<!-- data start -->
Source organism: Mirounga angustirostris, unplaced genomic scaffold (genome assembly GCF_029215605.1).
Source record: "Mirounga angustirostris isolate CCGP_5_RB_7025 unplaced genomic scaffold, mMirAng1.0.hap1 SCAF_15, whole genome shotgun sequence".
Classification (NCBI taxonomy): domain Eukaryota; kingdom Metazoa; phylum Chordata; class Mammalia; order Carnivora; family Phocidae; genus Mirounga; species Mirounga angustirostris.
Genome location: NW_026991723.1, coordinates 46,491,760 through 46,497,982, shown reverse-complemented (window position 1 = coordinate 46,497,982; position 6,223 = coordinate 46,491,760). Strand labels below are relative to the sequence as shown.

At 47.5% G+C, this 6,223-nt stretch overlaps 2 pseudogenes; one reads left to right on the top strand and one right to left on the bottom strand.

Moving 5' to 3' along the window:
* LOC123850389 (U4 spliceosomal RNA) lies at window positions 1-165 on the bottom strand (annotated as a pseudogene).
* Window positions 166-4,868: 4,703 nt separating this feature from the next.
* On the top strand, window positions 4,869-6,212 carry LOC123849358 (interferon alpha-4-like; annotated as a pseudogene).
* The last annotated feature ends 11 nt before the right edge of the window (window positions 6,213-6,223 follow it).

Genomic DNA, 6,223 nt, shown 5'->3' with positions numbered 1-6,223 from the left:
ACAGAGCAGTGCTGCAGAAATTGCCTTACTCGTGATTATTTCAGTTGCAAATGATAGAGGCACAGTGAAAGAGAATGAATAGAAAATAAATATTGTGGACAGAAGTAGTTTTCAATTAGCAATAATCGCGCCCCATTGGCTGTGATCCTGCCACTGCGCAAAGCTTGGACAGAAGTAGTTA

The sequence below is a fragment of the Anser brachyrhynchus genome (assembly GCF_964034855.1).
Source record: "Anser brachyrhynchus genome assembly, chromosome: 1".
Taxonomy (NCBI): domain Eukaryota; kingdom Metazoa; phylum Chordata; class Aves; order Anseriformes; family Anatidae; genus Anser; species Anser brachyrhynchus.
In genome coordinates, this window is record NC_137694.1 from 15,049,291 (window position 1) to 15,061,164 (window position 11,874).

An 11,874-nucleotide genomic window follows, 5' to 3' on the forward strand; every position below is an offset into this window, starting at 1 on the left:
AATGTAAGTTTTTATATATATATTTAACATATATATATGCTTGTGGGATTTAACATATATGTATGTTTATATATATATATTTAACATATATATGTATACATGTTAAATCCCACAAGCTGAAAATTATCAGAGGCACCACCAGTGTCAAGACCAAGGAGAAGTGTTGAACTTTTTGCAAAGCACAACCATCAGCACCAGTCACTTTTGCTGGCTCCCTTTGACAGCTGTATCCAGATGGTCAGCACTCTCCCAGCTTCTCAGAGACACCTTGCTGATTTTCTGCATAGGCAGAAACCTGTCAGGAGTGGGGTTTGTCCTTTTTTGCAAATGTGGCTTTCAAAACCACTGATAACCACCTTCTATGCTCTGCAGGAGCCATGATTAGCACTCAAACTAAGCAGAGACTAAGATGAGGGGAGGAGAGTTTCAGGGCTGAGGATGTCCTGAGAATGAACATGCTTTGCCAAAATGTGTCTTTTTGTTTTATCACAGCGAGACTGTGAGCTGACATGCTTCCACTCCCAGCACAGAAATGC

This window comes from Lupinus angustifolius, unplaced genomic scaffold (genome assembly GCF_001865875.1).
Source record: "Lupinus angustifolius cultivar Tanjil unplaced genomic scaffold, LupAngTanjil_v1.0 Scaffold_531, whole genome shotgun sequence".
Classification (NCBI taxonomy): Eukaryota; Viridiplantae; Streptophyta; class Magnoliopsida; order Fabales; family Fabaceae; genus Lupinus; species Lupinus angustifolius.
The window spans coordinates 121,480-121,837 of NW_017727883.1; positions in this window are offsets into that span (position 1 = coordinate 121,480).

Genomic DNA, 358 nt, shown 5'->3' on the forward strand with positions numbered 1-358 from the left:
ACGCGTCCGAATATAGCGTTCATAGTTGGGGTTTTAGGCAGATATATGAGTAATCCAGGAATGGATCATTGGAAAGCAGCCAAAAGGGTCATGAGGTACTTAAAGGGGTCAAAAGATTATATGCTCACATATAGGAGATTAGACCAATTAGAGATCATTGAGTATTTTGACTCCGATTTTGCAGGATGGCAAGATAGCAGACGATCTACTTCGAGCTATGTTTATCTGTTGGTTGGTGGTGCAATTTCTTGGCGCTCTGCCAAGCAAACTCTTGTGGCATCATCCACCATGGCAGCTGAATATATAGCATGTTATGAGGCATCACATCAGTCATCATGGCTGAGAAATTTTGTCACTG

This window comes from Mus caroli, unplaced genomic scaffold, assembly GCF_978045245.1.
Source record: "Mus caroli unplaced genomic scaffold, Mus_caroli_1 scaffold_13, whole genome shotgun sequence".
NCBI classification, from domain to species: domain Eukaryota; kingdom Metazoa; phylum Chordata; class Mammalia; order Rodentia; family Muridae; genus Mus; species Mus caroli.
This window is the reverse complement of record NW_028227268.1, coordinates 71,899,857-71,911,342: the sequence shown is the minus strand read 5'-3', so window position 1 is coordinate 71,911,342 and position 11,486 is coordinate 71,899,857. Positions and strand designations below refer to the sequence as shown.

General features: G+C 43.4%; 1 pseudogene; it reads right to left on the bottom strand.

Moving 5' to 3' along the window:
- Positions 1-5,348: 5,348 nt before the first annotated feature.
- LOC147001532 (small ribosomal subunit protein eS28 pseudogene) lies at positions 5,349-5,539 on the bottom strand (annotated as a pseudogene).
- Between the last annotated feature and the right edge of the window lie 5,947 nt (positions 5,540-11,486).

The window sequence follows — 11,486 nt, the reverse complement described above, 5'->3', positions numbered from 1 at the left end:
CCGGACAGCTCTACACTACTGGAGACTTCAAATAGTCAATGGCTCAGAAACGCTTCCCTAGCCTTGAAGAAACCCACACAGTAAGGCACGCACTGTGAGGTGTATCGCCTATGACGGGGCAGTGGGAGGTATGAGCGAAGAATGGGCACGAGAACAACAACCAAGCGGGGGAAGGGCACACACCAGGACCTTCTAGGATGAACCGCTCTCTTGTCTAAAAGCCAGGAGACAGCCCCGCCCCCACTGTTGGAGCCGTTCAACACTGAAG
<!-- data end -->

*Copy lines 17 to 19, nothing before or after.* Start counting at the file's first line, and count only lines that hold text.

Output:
An 11,874-nucleotide genomic window follows, 5' to 3' on the forward strand; every position below is an offset into this window, starting at 1 on the left:
AATGTAAGTTTTTATATATATATTTAACATATATATATGCTTGTGGGATTTAACATATATGTATGTTTATATATATATATTTAACATATATATGTATACATGTTAAATCCCACAAGCTGAAAATTATCAGAGGCACCACCAGTGTCAAGACCAAGGAGAAGTGTTGAACTTTTTGCAAAGCACAACCATCAGCACCAGTCACTTTTGCTGGCTCCCTTTGACAGCTGTATCCAGATGGTCAGCACTCTCCCAGCTTCTCAGAGACACCTTGCTGATTTTCTGCATAGGCAGAAACCTGTCAGGAGTGGGGTTTGTCCTTTTTTGCAAATGTGGCTTTCAAAACCACTGATAACCACCTTCTATGCTCTGCAGGAGCCATGATTAGCACTCAAACTAAGCAGAGACTAAGATGAGGGGAGGAGAGTTTCAGGGCTGAGGATGTCCTGAGAATGAACATGCTTTGCCAAAATGTGTCTTTTTGTTTTATCACAGCGAGACTGTGAGCTGACATGCTTCCACTCCCAGCACAGAAATGC

This window comes from Lupinus angustifolius, unplaced genomic scaffold (genome assembly GCF_001865875.1).